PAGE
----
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GOOD AS NEW

Josef Newgarden is the face of racing's next generation
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IN THE END, second place was as good as a win for Josef Newgarden (above), who was crowned the 2017 IndyCar Series champion on Sept. 17. Despite finishing 1.1 seconds behind fellow Team Penske driver Simon Pagenaud at the season finale at Sonoma (Calif.) Raceway, Newgarden maintained his razor-thin points lead over four-time champion Scott Dixon to become, at 26, the youngest series winner since 2002, when Sam Hornish Jr. took the title at 23.

The championship tops Newgarden's already impressive résumé, which includes seven career victories and 27 top five finishes in only 100 IndyCar races. And it set off a deluge of congratulatory texts and Twitter shout-outs. Among the well-wishers were NASCAR stalwarts Jimmie Johnson, Ryan Blaney and Darrell Waltrip—not that any of them are likely to get a response soon. "I'm the worst texter in the world," Newgarden says. "I'm bad at replying.... I don't know what to do with all of this."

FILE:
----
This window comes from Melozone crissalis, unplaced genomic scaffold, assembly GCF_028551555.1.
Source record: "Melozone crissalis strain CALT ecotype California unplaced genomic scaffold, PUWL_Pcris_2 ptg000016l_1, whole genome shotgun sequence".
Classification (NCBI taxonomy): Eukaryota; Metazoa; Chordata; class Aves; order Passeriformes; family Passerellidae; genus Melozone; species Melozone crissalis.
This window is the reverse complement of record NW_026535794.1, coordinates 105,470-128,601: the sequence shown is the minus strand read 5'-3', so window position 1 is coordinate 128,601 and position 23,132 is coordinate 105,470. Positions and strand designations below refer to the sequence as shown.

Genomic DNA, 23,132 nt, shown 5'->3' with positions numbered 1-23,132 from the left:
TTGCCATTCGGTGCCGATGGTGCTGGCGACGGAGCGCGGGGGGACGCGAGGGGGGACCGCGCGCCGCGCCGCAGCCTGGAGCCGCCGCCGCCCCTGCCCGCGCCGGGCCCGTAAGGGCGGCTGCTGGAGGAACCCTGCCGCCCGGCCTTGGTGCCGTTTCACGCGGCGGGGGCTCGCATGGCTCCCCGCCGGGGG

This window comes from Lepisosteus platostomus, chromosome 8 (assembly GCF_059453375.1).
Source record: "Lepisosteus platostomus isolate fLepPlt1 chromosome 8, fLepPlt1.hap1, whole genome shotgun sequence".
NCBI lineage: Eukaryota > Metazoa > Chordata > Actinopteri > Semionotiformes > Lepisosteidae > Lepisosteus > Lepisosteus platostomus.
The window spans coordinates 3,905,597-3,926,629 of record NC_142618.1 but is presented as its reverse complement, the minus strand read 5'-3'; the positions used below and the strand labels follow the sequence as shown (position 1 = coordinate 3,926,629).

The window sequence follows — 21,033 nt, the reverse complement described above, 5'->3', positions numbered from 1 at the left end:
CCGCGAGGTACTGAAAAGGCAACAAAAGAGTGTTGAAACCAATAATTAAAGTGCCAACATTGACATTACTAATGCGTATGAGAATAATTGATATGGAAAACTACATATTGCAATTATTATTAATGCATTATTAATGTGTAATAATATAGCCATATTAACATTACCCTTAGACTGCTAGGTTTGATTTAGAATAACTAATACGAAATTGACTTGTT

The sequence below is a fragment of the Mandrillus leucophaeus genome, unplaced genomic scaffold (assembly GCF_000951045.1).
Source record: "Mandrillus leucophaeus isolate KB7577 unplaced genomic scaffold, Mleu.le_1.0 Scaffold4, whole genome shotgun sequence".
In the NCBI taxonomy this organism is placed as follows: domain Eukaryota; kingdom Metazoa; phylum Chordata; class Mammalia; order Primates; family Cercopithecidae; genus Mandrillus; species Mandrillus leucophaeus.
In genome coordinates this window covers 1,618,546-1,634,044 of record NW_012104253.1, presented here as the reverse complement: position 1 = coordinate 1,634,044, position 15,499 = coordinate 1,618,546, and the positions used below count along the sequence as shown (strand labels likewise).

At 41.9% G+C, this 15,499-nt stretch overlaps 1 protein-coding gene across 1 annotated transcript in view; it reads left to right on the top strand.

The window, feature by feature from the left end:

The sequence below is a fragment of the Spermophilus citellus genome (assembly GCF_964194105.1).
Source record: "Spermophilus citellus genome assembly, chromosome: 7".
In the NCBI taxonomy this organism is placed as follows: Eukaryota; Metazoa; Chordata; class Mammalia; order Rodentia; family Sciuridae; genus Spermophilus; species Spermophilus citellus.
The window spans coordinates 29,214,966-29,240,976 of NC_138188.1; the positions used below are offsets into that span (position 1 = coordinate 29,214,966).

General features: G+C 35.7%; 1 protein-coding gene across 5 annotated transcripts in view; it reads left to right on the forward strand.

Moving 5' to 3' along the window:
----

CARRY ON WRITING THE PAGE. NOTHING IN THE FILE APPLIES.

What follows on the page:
A native of Hendersonville, Tenn., in his first season with Penske, Newgarden is the brightest star in a dazzling array of up-and-coming drivers. Nine of the top 20 points leaders this season were under 30, not including Gabby Chaves, a 24-year-old Colombian who had two top 10 finishes in just three starts.

With 42-year-old Helio Castroneves contemplating a move to a sports car circuit full-time and Dixon, 37, coming off his lowest victory total in a season since 2005 (one), young drivers will steer IndyCar's future. "Having an American champion is really important in this sport," Pagenaud says, "and Josef will be a great champion."